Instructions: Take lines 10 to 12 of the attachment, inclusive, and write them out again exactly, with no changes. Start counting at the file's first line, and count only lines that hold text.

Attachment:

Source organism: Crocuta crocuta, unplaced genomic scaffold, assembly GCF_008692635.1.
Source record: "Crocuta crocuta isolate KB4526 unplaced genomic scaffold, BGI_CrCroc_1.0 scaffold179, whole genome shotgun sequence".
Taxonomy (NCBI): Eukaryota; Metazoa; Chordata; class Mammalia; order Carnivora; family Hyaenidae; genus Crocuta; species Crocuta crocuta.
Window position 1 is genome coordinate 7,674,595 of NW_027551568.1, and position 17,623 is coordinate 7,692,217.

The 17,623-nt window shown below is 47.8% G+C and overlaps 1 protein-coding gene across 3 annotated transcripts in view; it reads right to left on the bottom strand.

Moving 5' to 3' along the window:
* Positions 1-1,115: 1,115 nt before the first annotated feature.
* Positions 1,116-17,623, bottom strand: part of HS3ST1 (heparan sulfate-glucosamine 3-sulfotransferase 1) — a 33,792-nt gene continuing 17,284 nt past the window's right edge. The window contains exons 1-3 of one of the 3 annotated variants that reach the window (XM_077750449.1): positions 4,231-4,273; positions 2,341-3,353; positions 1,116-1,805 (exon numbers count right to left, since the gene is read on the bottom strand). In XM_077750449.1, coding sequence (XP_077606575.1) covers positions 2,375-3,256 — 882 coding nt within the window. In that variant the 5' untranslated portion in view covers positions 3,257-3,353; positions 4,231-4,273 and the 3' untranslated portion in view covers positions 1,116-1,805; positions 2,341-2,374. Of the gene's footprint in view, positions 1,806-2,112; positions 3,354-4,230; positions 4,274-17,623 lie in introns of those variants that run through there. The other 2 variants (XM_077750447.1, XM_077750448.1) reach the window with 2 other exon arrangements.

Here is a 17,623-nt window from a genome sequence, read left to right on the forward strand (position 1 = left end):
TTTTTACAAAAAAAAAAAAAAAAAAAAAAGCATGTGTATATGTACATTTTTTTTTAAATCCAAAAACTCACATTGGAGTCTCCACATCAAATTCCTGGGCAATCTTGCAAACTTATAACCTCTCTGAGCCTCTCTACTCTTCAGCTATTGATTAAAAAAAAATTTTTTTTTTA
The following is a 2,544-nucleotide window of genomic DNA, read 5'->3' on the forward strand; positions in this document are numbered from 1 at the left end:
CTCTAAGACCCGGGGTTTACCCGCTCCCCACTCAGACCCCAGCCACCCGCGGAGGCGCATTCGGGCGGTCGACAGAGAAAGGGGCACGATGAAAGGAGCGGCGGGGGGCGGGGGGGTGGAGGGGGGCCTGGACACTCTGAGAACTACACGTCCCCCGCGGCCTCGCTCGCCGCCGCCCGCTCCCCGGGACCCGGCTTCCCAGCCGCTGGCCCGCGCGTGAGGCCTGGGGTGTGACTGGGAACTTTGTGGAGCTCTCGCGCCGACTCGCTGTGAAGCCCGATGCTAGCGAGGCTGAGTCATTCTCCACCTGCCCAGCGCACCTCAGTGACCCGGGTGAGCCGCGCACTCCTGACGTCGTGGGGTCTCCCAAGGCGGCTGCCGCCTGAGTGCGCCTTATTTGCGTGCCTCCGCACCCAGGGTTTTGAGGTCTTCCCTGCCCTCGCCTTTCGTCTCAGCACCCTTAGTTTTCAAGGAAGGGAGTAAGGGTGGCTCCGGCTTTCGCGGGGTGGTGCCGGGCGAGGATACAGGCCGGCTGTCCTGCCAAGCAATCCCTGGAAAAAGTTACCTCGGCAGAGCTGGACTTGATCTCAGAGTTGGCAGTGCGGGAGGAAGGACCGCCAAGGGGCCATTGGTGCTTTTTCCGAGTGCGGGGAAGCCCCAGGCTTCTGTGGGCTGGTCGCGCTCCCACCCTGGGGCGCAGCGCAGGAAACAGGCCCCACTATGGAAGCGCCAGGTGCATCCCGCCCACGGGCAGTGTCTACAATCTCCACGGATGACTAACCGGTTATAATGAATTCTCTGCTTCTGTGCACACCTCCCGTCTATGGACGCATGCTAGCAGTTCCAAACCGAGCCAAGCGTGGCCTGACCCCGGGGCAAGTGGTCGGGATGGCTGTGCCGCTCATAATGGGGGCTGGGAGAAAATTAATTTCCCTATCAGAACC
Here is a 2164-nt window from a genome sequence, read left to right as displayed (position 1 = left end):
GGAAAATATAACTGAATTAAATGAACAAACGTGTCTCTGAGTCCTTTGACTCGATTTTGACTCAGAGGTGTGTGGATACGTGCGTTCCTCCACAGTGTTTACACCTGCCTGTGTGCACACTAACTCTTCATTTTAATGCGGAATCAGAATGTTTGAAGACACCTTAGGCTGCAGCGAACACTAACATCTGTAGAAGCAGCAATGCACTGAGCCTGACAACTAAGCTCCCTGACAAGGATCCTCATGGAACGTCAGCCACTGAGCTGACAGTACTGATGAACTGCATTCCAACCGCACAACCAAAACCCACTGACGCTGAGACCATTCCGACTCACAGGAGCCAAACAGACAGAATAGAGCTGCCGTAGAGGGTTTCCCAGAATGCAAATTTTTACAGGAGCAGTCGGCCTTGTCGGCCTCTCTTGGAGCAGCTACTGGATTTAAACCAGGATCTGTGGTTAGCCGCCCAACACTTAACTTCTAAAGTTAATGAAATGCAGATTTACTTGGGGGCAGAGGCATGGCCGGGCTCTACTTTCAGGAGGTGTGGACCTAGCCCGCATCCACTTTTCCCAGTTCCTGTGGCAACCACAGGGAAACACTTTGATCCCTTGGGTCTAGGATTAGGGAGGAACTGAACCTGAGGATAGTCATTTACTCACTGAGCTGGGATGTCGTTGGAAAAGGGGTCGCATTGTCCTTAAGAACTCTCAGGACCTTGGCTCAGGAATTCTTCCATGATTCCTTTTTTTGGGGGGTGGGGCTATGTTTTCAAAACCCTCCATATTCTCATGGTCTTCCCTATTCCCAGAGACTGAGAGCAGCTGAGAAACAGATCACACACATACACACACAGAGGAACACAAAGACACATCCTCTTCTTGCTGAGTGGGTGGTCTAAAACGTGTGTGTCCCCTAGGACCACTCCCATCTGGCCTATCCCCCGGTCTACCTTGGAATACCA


TTTTTACAAAAAAAAAAAAAAAAAAAAAAGCATGTGTATATGTACATTTTTTTTTAAATCCAAAAACTCACATTGGAGTCTCCACATCAAATTCCTGGGCAATCTTGCAAACTTATAACCTCTCTGAGCCTCTCTACTCTTCAGCTATTGATTAAAAAAAAATTTTTTTTTTA
The following is a 2,544-nucleotide window of genomic DNA, read 5'->3' on the forward strand; positions in this document are numbered from 1 at the left end:
CTCTAAGACCCGGGGTTTACCCGCTCCCCACTCAGACCCCAGCCACCCGCGGAGGCGCATTCGGGCGGTCGACAGAGAAAGGGGCACGATGAAAGGAGCGGCGGGGGGCGGGGGGGTGGAGGGGGGCCTGGACACTCTGAGAACTACACGTCCCCCGCGGCCTCGCTCGCCGCCGCCCGCTCCCCGGGACCCGGCTTCCCAGCCGCTGGCCCGCGCGTGAGGCCTGGGGTGTGACTGGGAACTTTGTGGAGCTCTCGCGCCGACTCGCTGTGAAGCCCGATGCTAGCGAGGCTGAGTCATTCTCCACCTGCCCAGCGCACCTCAGTGACCCGGGTGAGCCGCGCACTCCTGACGTCGTGGGGTCTCCCAAGGCGGCTGCCGCCTGAGTGCGCCTTATTTGCGTGCCTCCGCACCCAGGGTTTTGAGGTCTTCCCTGCCCTCGCCTTTCGTCTCAGCACCCTTAGTTTTCAAGGAAGGGAGTAAGGGTGGCTCCGGCTTTCGCGGGGTGGTGCCGGGCGAGGATACAGGCCGGCTGTCCTGCCAAGCAATCCCTGGAAAAAGTTACCTCGGCAGAGCTGGACTTGATCTCAGAGTTGGCAGTGCGGGAGGAAGGACCGCCAAGGGGCCATTGGTGCTTTTTCCGAGTGCGGGGAAGCCCCAGGCTTCTGTGGGCTGGTCGCGCTCCCACCCTGGGGCGCAGCGCAGGAAACAGGCCCCACTATGGAAGCGCCAGGTGCATCCCGCCCACGGGCAGTGTCTACAATCTCCACGGATGACTAACCGGTTATAATGAATTCTCTGCTTCTGTGCACACCTCCCGTCTATGGACGCATGCTAGCAGTTCCAAACCGAGCCAAGCGTGGCCTGACCCCGGGGCAAGTGGTCGGGATGGCTGTGCCGCTCATAATGGGGGCTGGGAGAAAATTAATTTCCCTATCAGAACC